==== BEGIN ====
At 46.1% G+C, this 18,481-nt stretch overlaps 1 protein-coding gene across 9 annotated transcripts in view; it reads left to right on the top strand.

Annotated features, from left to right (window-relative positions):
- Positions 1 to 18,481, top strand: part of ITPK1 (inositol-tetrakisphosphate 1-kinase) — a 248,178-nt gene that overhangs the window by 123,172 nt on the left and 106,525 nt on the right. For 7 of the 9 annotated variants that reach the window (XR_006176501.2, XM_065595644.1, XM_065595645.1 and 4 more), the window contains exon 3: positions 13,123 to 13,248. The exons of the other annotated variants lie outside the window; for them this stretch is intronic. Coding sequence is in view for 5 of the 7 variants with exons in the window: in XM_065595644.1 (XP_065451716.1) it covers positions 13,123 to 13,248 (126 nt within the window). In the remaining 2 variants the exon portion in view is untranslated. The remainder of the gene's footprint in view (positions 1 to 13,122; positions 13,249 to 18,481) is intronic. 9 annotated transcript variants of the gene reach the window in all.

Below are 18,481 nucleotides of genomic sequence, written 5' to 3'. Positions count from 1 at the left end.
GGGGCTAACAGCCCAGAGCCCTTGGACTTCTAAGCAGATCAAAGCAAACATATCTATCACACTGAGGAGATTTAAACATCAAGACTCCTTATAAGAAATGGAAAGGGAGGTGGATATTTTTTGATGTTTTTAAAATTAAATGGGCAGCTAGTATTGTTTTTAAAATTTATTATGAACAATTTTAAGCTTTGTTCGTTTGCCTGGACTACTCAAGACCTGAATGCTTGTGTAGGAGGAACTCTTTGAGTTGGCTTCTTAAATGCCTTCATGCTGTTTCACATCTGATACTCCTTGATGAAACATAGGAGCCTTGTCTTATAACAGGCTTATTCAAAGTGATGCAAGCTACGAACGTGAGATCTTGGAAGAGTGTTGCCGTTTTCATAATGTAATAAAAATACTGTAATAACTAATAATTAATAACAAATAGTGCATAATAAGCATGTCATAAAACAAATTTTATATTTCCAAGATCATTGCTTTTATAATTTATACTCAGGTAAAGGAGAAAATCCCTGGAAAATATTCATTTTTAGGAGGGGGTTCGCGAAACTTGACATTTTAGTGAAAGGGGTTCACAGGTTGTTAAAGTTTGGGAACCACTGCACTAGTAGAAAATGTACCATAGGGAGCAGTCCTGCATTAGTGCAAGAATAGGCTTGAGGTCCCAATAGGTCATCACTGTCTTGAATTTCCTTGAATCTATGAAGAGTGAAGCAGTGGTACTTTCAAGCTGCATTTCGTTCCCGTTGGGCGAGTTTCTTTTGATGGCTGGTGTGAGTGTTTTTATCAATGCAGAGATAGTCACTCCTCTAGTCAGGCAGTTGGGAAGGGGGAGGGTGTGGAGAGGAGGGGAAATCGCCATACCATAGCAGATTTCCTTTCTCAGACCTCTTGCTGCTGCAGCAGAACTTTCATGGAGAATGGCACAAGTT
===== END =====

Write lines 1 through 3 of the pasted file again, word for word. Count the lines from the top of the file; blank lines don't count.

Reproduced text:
At 46.1% G+C, this 18,481-nt stretch overlaps 1 protein-coding gene across 9 annotated transcripts in view; it reads left to right on the top strand.

Annotated features, from left to right (window-relative positions):
- Positions 1 to 18,481, top strand: part of ITPK1 (inositol-tetrakisphosphate 1-kinase) — a 248,178-nt gene that overhangs the window by 123,172 nt on the left and 106,525 nt on the right. For 7 of the 9 annotated variants that reach the window (XR_006176501.2, XM_065595644.1, XM_065595645.1 and 4 more), the window contains exon 3: positions 13,123 to 13,248. The exons of the other annotated variants lie outside the window; for them this stretch is intronic. Coding sequence is in view for 5 of the 7 variants with exons in the window: in XM_065595644.1 (XP_065451716.1) it covers positions 13,123 to 13,248 (126 nt within the window). In the remaining 2 variants the exon portion in view is untranslated. The remainder of the gene's footprint in view (positions 1 to 13,122; positions 13,249 to 18,481) is intronic. 9 annotated transcript variants of the gene reach the window in all.